Getting Your Child Rocking & Rolling

Those who know me best might be amused to hear me say that I love dancing. Let me just say that there’s a big difference between thinking highly of something and being good at it. Regardless of my own abilities (or lack thereof), I view dancing as an all-too-often overlooked activity that has the ability to bring people together, foster body confidence and serve as a fun way for children (and adults) of all ages to get up and get active. As a pediatrician, mom and health communicator, I’m all for it.

These family-friendly benefits are the reason for my current focus on dance. I truly believe that the Primrose Schools Family Dance-off is a winning combination of family fun, easy and healthy activity, and hasthe undeniable appeal of sharing online videos of your adorable children dancing their socks off for a worthy cause.

So, just what does it take to get children of all ages up and moving? If I put on my pediatrician hat for a moment, it occurs to me that this is the perfect time to take a closer look at several of the “motor milestones” of early childhood. These milestones represent the predicted patterns of development responsible for your child’s ultimate mastery of such dance-defining movements as shaking, rattling, rocking and rolling!

Before we jump into an age-specific look at what you can expect from your child, it’s worth clarifying just what motor milestones actually are. Milestones serve a very useful purpose in monitoring healthy physical growth and development in your child. It’s always important to keep in mind that every child develops at his or her own speed, but there are clearly identified milestones (not just motor, but social, emotional and learning milestones as well) that children should reach within a defined range of ages.

First steps, for example, are certainly well-recognized and perhaps one of the most eagerly anticipated of the milestones. Learning to interact well with others and enjoy social play are both defined social milestones that typically kick in around age 3 or so. Put these skills together, along with the mastery of a few other key motor milestones, and you’ve got all the makings of happy, healthy children who are more than ready to rock ‘n roll….and run and play and dance!

Shake, rattle and roll. It takes about four months for newborns to overcome the reflexes they’re born with and be able to intentionally reach for, grab and shake a rattle. Over the same first few months, daily tummy time while awake allows your child to strengthen her head, neck and body muscles. So what does all this mean? That 2 month-olds can hold their heads up and even start to push themselves forward while on their bellies. By 4 months, you’re likely to see the addition of front-to-back rolling, with back-to-front usually taking a bit longer (closer to 6 months). And finally, you can expect to add rocking to your baby’s rolling at around 6 months, as well.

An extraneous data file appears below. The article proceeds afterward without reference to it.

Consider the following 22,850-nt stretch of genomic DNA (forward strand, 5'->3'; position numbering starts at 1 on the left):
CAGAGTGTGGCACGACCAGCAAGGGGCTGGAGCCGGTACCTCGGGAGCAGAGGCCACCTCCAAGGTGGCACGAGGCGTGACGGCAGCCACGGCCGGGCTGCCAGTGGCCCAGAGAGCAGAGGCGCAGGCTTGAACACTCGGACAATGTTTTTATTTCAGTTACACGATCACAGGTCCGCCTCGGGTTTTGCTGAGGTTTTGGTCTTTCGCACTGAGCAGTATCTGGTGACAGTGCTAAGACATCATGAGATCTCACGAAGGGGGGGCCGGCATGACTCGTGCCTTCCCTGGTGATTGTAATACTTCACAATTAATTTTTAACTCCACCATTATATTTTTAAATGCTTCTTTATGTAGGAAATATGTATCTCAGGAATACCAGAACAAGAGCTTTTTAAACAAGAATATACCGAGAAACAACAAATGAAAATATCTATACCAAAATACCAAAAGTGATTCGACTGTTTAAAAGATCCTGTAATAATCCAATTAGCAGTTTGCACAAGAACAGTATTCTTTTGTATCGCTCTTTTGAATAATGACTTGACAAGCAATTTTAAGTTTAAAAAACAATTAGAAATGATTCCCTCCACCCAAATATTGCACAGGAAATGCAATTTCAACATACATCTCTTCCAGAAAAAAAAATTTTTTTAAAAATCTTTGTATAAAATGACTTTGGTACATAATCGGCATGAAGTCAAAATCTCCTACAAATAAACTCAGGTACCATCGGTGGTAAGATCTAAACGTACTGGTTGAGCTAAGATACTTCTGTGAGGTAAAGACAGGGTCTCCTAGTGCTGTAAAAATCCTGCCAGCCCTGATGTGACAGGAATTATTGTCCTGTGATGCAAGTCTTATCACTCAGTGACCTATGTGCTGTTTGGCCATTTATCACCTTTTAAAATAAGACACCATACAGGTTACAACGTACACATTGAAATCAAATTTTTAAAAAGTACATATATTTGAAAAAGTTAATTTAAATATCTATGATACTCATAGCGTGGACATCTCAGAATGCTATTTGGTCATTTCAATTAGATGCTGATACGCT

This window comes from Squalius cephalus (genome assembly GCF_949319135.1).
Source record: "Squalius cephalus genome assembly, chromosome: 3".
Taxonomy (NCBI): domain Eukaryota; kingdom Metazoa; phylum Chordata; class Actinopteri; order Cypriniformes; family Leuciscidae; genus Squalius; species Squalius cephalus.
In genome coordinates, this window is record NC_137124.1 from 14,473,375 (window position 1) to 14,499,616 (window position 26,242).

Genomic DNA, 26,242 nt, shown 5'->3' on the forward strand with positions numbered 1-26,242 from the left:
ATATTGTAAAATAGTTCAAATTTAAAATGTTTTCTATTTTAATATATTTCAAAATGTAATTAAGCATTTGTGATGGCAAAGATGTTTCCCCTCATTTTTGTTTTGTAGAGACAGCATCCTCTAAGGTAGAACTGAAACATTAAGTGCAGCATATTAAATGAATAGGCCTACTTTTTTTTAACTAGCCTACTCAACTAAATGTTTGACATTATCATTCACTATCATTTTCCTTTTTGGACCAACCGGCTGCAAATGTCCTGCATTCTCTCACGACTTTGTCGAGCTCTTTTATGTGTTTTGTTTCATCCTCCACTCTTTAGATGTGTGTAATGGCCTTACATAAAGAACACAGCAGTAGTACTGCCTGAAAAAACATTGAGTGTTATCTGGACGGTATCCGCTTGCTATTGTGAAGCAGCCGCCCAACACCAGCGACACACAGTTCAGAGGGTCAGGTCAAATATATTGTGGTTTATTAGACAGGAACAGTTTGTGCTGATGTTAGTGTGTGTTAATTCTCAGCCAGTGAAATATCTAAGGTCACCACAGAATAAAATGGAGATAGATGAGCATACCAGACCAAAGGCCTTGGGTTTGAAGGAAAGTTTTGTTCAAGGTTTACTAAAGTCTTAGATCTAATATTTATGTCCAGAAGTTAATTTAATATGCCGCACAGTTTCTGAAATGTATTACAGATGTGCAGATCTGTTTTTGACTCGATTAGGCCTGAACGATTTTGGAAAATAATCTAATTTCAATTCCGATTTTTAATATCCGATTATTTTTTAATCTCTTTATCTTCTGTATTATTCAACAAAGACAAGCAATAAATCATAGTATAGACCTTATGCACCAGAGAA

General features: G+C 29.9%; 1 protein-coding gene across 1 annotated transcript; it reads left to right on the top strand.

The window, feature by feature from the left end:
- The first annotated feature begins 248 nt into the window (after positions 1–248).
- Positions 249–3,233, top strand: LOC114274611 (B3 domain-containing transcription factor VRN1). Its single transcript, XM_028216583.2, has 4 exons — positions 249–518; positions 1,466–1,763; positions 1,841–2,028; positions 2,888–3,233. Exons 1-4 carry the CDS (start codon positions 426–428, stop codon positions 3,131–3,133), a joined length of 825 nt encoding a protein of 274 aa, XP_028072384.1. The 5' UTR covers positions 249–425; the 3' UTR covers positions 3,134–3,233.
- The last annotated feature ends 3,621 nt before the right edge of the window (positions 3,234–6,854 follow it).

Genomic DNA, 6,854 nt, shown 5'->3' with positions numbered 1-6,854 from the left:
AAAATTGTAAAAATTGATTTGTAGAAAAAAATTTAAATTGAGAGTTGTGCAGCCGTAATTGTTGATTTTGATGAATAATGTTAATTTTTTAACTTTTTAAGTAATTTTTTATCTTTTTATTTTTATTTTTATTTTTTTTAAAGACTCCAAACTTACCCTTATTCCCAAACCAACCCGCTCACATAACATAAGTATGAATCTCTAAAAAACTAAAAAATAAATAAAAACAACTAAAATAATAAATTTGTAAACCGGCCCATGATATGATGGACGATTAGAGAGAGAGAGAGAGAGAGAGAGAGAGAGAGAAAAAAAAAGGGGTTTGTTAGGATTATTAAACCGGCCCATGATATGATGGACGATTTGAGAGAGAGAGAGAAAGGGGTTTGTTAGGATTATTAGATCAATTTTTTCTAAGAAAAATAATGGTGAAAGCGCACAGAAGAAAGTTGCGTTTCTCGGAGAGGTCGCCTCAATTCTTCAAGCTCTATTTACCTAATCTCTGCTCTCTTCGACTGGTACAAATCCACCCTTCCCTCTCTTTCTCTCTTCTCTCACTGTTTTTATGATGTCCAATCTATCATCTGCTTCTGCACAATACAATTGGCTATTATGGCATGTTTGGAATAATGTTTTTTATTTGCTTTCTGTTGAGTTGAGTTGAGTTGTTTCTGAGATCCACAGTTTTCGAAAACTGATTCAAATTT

Onward and upward. All of the rocking and rolling (and sitting and scooting) of the first 6 months inevitably lead to children moving onward and upward. Although initial efforts at crawling may result in going backward at first (6-9 months), babies usually make significant strides in moving forward as they scoot and crawl their way toward their first birthdays. Add to that the typical 9-month leap upward – from getting to a sitting position to pulling to a stand – and babies are well on their way to toddling into toddlerhood.

Off and running. Once children master the skills involved in getting themselves upright and holding on to and then cruising along furniture (1 year) – it typically doesn’t take long for them to be off and toddling. While true running is considered more of a 2-year-old milestone, the months between 12 and 18 often involve a big increase in most children’s movement repertoire – from standing to cruising and first steps, to tackling stairs and picking up the pace (18 months-2 years). Add the ability to stand on tiptoes (2 years), alternate feet while walking up stairs (3 years) and stand on one foot and hop (4 years), and even young children are fully ready and should be actively encouraged to be off and running…. and dancing!

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